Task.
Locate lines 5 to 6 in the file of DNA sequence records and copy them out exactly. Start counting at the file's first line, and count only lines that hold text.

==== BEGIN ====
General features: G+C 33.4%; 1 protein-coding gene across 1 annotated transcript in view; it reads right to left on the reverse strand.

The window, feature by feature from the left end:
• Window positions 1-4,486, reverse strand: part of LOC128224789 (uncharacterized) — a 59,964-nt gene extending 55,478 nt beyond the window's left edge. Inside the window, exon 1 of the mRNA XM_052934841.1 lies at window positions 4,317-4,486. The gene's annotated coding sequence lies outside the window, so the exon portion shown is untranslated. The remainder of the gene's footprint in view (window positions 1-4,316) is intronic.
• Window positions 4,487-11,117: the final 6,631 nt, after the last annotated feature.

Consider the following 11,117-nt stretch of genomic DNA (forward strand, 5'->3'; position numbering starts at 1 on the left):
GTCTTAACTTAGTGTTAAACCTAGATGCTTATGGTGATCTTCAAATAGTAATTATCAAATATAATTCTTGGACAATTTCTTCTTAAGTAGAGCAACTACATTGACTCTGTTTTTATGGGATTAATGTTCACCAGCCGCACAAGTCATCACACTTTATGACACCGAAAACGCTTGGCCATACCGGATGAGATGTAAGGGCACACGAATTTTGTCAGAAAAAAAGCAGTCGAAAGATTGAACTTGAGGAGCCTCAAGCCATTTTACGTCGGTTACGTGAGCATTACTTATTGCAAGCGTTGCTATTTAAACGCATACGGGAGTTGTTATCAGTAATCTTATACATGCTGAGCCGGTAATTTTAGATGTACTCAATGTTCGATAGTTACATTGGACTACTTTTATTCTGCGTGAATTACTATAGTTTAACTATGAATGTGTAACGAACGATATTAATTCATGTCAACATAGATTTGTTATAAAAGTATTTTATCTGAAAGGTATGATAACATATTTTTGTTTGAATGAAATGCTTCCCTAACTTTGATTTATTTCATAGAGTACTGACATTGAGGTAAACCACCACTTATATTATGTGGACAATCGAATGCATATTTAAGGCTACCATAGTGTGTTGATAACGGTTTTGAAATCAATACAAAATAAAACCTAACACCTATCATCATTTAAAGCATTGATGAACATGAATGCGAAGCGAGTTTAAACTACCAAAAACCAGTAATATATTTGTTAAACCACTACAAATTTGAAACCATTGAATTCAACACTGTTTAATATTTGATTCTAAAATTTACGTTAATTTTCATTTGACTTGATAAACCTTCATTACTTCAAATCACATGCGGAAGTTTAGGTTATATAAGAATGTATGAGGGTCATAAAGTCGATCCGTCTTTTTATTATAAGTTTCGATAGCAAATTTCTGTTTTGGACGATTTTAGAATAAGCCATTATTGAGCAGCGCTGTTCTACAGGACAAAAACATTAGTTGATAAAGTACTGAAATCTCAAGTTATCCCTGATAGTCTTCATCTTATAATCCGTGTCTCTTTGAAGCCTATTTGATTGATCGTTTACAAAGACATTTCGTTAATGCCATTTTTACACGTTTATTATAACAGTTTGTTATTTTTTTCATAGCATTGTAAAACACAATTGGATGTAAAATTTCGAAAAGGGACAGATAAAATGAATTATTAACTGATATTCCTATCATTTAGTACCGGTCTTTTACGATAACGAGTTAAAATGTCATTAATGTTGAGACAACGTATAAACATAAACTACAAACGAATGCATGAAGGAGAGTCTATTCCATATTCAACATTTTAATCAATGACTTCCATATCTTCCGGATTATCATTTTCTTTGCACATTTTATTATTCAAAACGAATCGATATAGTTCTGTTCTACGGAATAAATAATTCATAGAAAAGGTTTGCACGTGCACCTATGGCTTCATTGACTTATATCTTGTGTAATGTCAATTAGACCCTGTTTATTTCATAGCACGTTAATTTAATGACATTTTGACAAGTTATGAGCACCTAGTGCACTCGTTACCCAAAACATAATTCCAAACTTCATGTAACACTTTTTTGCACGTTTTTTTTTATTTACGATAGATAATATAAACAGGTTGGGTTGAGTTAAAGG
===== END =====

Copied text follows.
Consider the following 11,117-nt stretch of genomic DNA (forward strand, 5'->3'; position numbering starts at 1 on the left):
GTCTTAACTTAGTGTTAAACCTAGATGCTTATGGTGATCTTCAAATAGTAATTATCAAATATAATTCTTGGACAATTTCTTCTTAAGTAGAGCAACTACATTGACTCTGTTTTTATGGGATTAATGTTCACCAGCCGCACAAGTCATCACACTTTATGACACCGAAAACGCTTGGCCATACCGGATGAGATGTAAGGGCACACGAATTTTGTCAGAAAAAAAGCAGTCGAAAGATTGAACTTGAGGAGCCTCAAGCCATTTTACGTCGGTTACGTGAGCATTACTTATTGCAAGCGTTGCTATTTAAACGCATACGGGAGTTGTTATCAGTAATCTTATACATGCTGAGCCGGTAATTTTAGATGTACTCAATGTTCGATAGTTACATTGGACTACTTTTATTCTGCGTGAATTACTATAGTTTAACTATGAATGTGTAACGAACGATATTAATTCATGTCAACATAGATTTGTTATAAAAGTATTTTATCTGAAAGGTATGATAACATATTTTTGTTTGAATGAAATGCTTCCCTAACTTTGATTTATTTCATAGAGTACTGACATTGAGGTAAACCACCACTTATATTATGTGGACAATCGAATGCATATTTAAGGCTACCATAGTGTGTTGATAACGGTTTTGAAATCAATACAAAATAAAACCTAACACCTATCATCATTTAAAGCATTGATGAACATGAATGCGAAGCGAGTTTAAACTACCAAAAACCAGTAATATATTTGTTAAACCACTACAAATTTGAAACCATTGAATTCAACACTGTTTAATATTTGATTCTAAAATTTACGTTAATTTTCATTTGACTTGATAAACCTTCATTACTTCAAATCACATGCGGAAGTTTAGGTTATATAAGAATGTATGAGGGTCATAAAGTCGATCCGTCTTTTTATTATAAGTTTCGATAGCAAATTTCTGTTTTGGACGATTTTAGAATAAGCCATTATTGAGCAGCGCTGTTCTACAGGACAAAAACATTAGTTGATAAAGTACTGAAATCTCAAGTTATCCCTGATAGTCTTCATCTTATAATCCGTGTCTCTTTGAAGCCTATTTGATTGATCGTTTACAAAGACATTTCGTTAATGCCATTTTTACACGTTTATTATAACAGTTTGTTATTTTTTTCATAGCATTGTAAAACACAATTGGATGTAAAATTTCGAAAAGGGACAGATAAAATGAATTATTAACTGATATTCCTATCATTTAGTACCGGTCTTTTACGATAACGAGTTAAAATGTCATTAATGTTGAGACAACGTATAAACATAAACTACAAACGAATGCATGAAGGAGAGTCTATTCCATATTCAACATTTTAATCAATGACTTCCATATCTTCCGGATTATCATTTTCTTTGCACATTTTATTATTCAAAACGAATCGATATAGTTCTGTTCTACGGAATAAATAATTCATAGAAAAGGTTTGCACGTGCACCTATGGCTTCATTGACTTATATCTTGTGTAATGTCAATTAGACCCTGTTTATTTCATAGCACGTTAATTTAATGACATTTTGACAAGTTATGAGCACCTAGTGCACTCGTTACCCAAAACATAATTCCAAACTTCATGTAACACTTTTTTGCACGTTTTTTTTTATTTACGATAGATAATATAAACAGGTTGGGTTGAGTTAAAGG